Flashback: Bette Midler Takes ‘Wind Beneath My Wings’ to Number One
Donald Trump was in Europe last week to commemorate the 75th anniversary of D-Day when he decided it was the perfect time to lob an attack at Bette Midler. “Washed up psycho @BetteMidler was forced to apologize for a statement she attributed to me that turned out to be totally fabricated by her in order to make ‘your great president’ look really bad,” he wrote despite being a sitting U.S. president. “She got caught, just like the Fake News Media gets caught. A sick scammer!”
Midler responded with a tweet that evoked her 1993 film Hocus Pocus where she’s standing over Trump with Kathy Griffin and Stormy Daniels by her side. “The witches are back,” she wrote. “And there’s hell to pay!”
Their surreal Twitter war drew attention away from the fact that this week is the 30th anniversary of Midler’s classic “Wind Beneath My Wings” hitting Number One. The song was the biggest hit of her carer and won Record of the Year and Song of the Year at the 1990 Grammy Awards. More importantly, she sang it to Krusty the Clown on The Simpsons in the classic 1993 episode “Krusty Gets Cancelled.”
“Wind Beneath My Wings” was written in 1982 by the songwriting duo of Jeff Silbar and Larry Henley. It was first released by Roger Whittaker on his 1982 LP Wind Beneath My Wings and then everyone from Lou Rawls to Gladys Knight and the Pips tackled it. But the song found its biggest audience in 1989 when it appeared in the movies Beaches, a tearjerker starring Bette Midler and Barbara Hershey. Midler and Hershey play childhood best friends that have a turbulent relationship in their adult years, especially when Midler becomes a successful pop star. They reconnect when Hershey — now a single mother — finds out that she’s dying of a heart disease. She leaves her daughter in the custody of Midler, who sings “Wind Beneath My Wings” after the funeral.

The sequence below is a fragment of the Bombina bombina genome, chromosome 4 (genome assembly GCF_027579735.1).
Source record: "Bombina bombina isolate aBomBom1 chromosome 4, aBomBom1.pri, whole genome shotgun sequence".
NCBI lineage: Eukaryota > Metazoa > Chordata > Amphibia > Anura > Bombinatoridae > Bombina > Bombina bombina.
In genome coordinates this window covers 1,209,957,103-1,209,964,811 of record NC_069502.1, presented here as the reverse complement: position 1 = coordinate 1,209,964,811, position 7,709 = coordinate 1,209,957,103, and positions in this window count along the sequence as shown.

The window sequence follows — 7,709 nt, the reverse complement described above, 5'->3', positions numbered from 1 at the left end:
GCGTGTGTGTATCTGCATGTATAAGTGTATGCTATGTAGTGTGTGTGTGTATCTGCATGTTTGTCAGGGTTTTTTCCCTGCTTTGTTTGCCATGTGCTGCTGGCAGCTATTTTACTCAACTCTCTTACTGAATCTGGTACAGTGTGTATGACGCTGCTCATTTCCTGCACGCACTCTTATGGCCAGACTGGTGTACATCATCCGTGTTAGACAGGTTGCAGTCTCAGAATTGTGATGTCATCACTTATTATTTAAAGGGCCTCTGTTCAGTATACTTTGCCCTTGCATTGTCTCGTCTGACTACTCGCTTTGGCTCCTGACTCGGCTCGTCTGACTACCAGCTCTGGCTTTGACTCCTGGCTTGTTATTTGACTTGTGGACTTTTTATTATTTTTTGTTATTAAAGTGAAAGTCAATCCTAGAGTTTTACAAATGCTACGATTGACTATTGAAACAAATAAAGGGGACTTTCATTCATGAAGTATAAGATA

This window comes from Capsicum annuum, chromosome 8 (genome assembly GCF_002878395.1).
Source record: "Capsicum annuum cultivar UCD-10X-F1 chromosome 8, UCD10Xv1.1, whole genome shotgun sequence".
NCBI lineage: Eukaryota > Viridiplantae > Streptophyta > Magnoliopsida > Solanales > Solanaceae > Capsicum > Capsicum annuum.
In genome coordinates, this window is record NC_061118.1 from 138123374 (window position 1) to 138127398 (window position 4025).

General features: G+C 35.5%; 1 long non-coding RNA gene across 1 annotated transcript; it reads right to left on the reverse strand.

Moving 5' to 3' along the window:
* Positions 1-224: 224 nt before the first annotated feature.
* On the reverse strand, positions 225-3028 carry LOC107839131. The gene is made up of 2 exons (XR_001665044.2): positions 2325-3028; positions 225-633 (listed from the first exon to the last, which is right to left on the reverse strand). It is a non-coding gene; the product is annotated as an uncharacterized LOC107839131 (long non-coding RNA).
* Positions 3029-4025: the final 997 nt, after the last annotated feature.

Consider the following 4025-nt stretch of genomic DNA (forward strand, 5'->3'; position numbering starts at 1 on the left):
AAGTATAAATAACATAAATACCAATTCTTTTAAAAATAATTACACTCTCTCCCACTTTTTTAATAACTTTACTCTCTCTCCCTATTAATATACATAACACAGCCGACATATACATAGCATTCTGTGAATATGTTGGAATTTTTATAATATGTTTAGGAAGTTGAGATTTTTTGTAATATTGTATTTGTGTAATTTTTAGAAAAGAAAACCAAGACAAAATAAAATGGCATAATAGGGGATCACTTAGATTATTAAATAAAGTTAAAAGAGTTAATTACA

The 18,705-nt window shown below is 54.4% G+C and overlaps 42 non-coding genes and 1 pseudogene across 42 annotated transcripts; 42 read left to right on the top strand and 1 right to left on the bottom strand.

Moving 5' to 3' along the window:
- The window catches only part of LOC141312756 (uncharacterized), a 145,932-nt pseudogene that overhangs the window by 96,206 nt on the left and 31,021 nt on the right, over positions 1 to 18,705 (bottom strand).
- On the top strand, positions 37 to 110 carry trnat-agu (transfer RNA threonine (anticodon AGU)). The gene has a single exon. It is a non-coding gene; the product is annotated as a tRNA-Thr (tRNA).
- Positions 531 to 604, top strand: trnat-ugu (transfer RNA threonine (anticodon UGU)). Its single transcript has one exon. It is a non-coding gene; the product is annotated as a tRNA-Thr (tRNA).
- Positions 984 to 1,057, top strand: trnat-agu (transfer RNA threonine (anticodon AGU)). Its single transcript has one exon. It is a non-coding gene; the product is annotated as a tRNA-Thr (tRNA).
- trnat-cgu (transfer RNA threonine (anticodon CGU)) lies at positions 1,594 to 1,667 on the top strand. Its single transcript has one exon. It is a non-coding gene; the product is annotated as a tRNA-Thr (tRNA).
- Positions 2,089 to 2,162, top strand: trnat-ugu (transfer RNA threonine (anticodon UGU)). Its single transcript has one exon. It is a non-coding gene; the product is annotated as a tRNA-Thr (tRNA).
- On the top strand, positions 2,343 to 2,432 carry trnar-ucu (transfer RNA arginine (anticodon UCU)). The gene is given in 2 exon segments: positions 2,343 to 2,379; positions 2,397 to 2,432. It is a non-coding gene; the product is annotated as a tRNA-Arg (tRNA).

The song wasn’t written for this movie, and when you read the lyrics, they come off as a little bizarre when you consider they’re being delivered to a dear friend after a funeral. The first lines are “It must have been cold there in my shadow/To never have sunlight on your face” and things only get worse from there. The narrator does declare that her friend is her hero, but the central analogy is that she herself is an eagle and the friend is merely the “wind beneath” her wings forced to live forever in her cold shadow.
Imagine being in the afterlife and looking down on Earth and seeing that your best friend is singing about how she’s a soaring eagle and you were merely the wind that allowed her to fly. You’d be justified in being like, “Excuse me? My body is still warm and you’re singing a song about saying sole purpose on Earth was to allow you to shine? This whole song is about you. I am literally invisible in your crazy metaphor.”
None of this is Midler’s fault and she sings the hell out of the song. Trump may consider her a “washed up psycho” but she’s still making movies and playing enormous concerts. Maybe the psycho is the person who feels the leader of the free world should spend his time attacking her on Twitter.